For ross, the telling of Cache Creek is as much a reparation as the tearing out of Arundo and the turning of old gravel pits into new ponds. “There’s so much invisible history in any square inch of land,” she says. “The more we can peel back those layers, the more we can have a connection—not just to our shared geography, but to our shared history and our shared humanity. You can see the realities of California play out if you just keep saying: what was this land used for 20 years ago? How about 50? 100? 200?”

###

Ariel Swartley

San Pedro, CA

aswartley@att.net

Advertisements

David White, Jessica Sledge, and Stephanie Lie: There Goes the Neighborhood

3 Feb

Long before #Occupy was a hash tag, David White, an MFA candidate at UCSD’s school of Visual Arts, began to imagine an intensive arts-and- culture occupation of San Diego’s once shabby, now gentrifying North Park section. The neighborhood’s designation as an Arts District a decade earlier had done what such designations often do—encouraged a proliferation of hope-to-be hip bars and restaurants, while threatening to price out local artists and the small businesses that supported them. Looking to liberate the arts from price-per-square-foot, White and fellow Visual Arts students Jessica Sledge and Stephanie Lie planned an imaginative, low-rent alternative to the long running, North Park Festival of the Arts. Called There Goes the Neighborhood, and running for four days of June 2010,  the new festival aimed at re-introducing North Park to itself.

In addition to  featuring arts-fest staple—music performances and a poetry reading–the organizers focused on  activist community-building. The Chicken Pie Shop, in business since 1938, was the site of a brunch and panel discussion on how to produce a community newspaper. San Diego artist Joe Yorty who makes collages from vintage wallpaper and vinyl and has memorialized the free sofas of Craig’s List in book form led a Saturday morning bicycle tour of North Park’s thrift stores.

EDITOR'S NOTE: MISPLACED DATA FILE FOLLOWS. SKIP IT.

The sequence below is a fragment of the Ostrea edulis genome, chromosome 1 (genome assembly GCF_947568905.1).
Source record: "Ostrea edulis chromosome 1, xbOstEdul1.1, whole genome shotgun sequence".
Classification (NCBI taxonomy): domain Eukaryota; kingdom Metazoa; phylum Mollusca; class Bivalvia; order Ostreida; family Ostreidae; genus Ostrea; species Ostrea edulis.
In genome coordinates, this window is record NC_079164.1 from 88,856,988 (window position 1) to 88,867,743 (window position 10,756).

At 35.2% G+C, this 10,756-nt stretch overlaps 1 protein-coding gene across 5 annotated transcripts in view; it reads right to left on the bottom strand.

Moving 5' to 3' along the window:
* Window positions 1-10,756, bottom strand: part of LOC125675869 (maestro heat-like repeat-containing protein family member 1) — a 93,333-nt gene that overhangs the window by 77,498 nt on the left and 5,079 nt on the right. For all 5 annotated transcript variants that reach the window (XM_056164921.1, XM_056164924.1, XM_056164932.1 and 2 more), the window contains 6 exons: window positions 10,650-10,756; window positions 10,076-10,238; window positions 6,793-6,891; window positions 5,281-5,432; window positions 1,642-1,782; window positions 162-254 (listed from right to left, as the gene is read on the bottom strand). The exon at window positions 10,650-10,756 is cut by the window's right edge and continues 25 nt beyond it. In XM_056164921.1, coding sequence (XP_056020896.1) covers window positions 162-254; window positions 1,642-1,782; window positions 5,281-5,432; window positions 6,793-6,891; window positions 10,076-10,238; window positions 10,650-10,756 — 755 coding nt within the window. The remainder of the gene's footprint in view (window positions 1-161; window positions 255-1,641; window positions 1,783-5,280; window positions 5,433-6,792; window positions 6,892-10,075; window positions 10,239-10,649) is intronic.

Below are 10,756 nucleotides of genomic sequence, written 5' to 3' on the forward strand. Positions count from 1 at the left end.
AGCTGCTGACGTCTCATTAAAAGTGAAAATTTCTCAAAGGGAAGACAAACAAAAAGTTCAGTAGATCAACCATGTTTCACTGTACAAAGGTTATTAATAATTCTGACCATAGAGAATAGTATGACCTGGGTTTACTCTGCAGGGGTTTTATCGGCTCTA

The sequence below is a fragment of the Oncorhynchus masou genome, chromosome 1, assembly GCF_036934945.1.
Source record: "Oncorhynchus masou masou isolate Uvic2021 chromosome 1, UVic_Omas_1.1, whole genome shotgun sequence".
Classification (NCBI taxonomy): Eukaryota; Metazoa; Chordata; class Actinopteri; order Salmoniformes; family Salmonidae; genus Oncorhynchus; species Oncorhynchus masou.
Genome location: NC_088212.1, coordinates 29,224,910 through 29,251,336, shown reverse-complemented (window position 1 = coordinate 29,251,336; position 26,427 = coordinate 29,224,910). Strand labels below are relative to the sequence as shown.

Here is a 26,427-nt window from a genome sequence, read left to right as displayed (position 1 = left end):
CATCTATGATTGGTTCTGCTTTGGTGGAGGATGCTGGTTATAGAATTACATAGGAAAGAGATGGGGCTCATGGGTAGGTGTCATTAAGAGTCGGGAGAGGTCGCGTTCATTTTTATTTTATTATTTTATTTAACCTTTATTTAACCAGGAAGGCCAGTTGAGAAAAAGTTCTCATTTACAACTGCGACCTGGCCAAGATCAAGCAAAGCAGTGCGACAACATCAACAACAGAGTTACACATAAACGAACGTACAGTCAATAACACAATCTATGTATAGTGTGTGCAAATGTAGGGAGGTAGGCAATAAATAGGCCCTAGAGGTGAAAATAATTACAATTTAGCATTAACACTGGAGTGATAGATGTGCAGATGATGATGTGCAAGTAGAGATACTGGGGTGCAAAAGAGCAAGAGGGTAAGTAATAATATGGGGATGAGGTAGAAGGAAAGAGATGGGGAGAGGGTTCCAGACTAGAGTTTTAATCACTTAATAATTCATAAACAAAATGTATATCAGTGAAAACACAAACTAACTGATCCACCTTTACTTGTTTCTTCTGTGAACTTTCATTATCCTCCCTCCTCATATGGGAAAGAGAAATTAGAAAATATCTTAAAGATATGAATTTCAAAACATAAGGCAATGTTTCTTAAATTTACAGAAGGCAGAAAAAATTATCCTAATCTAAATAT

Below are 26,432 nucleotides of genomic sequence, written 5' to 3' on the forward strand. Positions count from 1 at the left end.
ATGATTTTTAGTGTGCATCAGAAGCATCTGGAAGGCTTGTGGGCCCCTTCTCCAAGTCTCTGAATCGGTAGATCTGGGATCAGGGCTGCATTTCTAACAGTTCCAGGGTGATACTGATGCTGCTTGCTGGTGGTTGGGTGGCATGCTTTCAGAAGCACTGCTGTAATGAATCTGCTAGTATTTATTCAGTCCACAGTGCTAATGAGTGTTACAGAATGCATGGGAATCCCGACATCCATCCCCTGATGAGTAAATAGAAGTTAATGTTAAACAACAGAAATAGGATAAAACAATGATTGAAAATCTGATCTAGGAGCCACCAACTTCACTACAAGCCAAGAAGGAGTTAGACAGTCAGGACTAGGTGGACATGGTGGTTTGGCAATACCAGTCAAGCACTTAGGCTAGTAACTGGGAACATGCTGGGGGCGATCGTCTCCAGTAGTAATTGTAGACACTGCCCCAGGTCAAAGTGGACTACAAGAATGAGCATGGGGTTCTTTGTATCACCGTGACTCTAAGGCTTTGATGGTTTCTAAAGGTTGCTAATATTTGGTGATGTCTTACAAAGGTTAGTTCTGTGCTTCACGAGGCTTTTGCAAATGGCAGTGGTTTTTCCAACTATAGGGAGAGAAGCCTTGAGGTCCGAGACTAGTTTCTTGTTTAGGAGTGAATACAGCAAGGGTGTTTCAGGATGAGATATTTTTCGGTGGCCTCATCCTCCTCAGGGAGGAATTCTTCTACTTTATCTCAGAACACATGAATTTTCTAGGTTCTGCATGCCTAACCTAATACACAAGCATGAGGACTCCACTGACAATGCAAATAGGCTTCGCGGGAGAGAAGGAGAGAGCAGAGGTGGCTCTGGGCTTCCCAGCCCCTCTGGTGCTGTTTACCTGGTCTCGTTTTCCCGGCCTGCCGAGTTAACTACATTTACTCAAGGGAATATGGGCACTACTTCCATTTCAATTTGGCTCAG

Architect/Designer Megan Willis, whose installation Free Space: A street level look at interfaces between public and private was showing at the district’s Art Produce Gallery, offered a walking tour of actual spaces “strategically appropriated, reclaimed, and adapted by North Park residents.” Sites included a vacant lot repurposed as a skate park and a parking lot turned temporary market. The discussion turned on further repurposing, especially in the form of guerrilla gardens and arts spaces. The Arts Produce Gallery is itself an example of strategic space-use. A former produce mart, its glass front design allows exhibitions to be viewed from the sidewalk day and night, lighting a dark street as well as imaginations.